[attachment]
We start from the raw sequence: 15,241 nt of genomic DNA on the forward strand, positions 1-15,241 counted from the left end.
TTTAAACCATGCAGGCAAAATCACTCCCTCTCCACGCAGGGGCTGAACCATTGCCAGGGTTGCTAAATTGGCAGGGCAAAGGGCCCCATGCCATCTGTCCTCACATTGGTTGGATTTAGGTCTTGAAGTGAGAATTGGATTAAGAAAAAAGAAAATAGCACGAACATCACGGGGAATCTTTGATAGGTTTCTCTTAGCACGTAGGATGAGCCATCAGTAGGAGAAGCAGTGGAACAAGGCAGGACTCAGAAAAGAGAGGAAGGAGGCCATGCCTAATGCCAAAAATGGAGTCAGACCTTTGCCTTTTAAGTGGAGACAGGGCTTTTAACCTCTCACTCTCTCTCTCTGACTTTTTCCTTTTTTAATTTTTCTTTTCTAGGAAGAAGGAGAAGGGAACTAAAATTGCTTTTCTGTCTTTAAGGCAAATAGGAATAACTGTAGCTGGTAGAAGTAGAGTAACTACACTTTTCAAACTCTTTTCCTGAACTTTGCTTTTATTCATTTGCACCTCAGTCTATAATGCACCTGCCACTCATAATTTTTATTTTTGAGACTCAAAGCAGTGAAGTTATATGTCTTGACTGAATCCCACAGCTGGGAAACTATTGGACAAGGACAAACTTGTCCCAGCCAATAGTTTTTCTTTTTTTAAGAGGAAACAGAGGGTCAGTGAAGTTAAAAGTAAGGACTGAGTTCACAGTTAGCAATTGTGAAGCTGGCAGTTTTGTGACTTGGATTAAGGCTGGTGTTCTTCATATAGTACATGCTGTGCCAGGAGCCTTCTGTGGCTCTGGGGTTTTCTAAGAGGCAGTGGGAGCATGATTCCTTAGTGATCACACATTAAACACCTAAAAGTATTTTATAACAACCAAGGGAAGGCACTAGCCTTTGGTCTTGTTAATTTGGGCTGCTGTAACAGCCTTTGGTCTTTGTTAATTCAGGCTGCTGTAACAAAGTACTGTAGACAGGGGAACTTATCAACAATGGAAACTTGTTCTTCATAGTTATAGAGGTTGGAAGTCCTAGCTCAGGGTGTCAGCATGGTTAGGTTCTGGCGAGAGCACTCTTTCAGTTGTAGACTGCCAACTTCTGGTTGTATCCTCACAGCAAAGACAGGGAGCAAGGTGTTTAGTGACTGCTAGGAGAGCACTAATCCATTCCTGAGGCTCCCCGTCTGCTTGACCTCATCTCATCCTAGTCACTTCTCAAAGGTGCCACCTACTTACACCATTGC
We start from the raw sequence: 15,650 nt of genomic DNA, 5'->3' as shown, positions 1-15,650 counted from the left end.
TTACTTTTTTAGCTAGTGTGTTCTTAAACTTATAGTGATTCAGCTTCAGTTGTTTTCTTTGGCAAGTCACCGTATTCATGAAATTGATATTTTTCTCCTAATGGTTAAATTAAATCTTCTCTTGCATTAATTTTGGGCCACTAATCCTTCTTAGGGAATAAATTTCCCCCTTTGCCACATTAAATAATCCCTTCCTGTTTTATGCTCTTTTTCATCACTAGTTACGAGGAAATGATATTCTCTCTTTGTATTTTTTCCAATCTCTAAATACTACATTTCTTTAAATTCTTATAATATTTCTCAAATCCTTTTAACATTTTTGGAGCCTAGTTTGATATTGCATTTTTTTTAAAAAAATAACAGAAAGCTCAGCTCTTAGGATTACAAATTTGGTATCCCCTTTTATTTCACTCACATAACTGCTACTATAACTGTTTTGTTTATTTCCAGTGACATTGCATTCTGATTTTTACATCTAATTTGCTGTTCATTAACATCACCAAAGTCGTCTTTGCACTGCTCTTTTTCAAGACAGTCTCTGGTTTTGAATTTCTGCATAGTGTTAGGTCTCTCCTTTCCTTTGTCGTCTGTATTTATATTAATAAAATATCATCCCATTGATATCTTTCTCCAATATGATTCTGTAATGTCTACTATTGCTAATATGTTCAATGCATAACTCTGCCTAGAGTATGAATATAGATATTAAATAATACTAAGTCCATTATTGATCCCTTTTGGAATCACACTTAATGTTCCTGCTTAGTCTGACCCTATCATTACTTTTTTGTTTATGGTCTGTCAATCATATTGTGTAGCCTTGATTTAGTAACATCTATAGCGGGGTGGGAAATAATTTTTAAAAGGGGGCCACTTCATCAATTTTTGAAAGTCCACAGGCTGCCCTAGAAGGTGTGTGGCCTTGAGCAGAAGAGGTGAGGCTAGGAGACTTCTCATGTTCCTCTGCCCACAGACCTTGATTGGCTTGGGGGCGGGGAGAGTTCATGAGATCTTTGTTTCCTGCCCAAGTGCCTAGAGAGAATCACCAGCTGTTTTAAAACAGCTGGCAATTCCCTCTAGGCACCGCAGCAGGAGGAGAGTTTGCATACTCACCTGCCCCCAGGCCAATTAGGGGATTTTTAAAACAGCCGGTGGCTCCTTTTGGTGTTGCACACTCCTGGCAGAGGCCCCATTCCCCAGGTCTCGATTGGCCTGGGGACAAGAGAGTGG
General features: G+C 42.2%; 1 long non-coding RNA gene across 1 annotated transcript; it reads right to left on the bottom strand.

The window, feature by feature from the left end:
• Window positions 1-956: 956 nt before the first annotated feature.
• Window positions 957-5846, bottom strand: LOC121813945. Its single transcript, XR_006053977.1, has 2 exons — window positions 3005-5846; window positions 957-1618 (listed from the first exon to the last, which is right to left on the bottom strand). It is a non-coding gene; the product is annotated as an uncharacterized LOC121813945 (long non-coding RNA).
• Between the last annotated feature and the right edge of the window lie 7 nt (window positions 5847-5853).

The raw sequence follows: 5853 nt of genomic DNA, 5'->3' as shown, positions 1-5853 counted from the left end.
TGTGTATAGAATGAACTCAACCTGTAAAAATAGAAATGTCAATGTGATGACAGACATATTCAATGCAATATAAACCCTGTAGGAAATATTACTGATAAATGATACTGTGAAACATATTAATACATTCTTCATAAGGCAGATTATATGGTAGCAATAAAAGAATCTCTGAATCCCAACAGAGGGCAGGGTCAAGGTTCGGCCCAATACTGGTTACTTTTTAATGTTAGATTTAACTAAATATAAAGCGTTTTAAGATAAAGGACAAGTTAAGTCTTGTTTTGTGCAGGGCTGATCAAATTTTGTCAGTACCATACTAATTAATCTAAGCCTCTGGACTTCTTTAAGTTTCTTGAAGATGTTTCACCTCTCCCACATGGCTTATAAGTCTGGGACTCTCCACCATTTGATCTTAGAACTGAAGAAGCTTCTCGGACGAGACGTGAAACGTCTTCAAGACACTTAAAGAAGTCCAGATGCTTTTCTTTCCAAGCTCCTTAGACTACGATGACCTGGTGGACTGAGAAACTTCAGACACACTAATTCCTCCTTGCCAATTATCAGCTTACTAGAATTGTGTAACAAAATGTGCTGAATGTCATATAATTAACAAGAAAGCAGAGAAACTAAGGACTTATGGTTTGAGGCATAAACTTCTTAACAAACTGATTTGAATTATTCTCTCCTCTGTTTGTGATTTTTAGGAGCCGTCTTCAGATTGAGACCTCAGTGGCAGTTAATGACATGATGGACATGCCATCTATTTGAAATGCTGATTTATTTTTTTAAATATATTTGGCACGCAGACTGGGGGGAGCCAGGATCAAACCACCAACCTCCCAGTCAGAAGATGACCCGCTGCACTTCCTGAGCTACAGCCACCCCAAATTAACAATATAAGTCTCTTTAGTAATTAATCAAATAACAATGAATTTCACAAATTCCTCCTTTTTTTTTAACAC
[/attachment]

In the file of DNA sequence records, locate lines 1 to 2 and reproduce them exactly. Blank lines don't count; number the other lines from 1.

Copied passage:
We start from the raw sequence: 15,241 nt of genomic DNA on the forward strand, positions 1-15,241 counted from the left end.
TTTAAACCATGCAGGCAAAATCACTCCCTCTCCACGCAGGGGCTGAACCATTGCCAGGGTTGCTAAATTGGCAGGGCAAAGGGCCCCATGCCATCTGTCCTCACATTGGTTGGATTTAGGTCTTGAAGTGAGAATTGGATTAAGAAAAAAGAAAATAGCACGAACATCACGGGGAATCTTTGATAGGTTTCTCTTAGCACGTAGGATGAGCCATCAGTAGGAGAAGCAGTGGAACAAGGCAGGACTCAGAAAAGAGAGGAAGGAGGCCATGCCTAATGCCAAAAATGGAGTCAGACCTTTGCCTTTTAAGTGGAGACAGGGCTTTTAACCTCTCACTCTCTCTCTCTGACTTTTTCCTTTTTTAATTTTTCTTTTCTAGGAAGAAGGAGAAGGGAACTAAAATTGCTTTTCTGTCTTTAAGGCAAATAGGAATAACTGTAGCTGGTAGAAGTAGAGTAACTACACTTTTCAAACTCTTTTCCTGAACTTTGCTTTTATTCATTTGCACCTCAGTCTATAATGCACCTGCCACTCATAATTTTTATTTTTGAGACTCAAAGCAGTGAAGTTATATGTCTTGACTGAATCCCACAGCTGGGAAACTATTGGACAAGGACAAACTTGTCCCAGCCAATAGTTTTTCTTTTTTTAAGAGGAAACAGAGGGTCAGTGAAGTTAAAAGTAAGGACTGAGTTCACAGTTAGCAATTGTGAAGCTGGCAGTTTTGTGACTTGGATTAAGGCTGGTGTTCTTCATATAGTACATGCTGTGCCAGGAGCCTTCTGTGGCTCTGGGGTTTTCTAAGAGGCAGTGGGAGCATGATTCCTTAGTGATCACACATTAAACACCTAAAAGTATTTTATAACAACCAAGGGAAGGCACTAGCCTTTGGTCTTGTTAATTTGGGCTGCTGTAACAGCCTTTGGTCTTTGTTAATTCAGGCTGCTGTAACAAAGTACTGTAGACAGGGGAACTTATCAACAATGGAAACTTGTTCTTCATAGTTATAGAGGTTGGAAGTCCTAGCTCAGGGTGTCAGCATGGTTAGGTTCTGGCGAGAGCACTCTTTCAGTTGTAGACTGCCAACTTCTGGTTGTATCCTCACAGCAAAGACAGGGAGCAAGGTGTTTAGTGACTGCTAGGAGAGCACTAATCCATTCCTGAGGCTCCCCGTCTGCTTGACCTCATCTCATCCTAGTCACTTCTCAAAGGTGCCACCTACTTACACCATTGC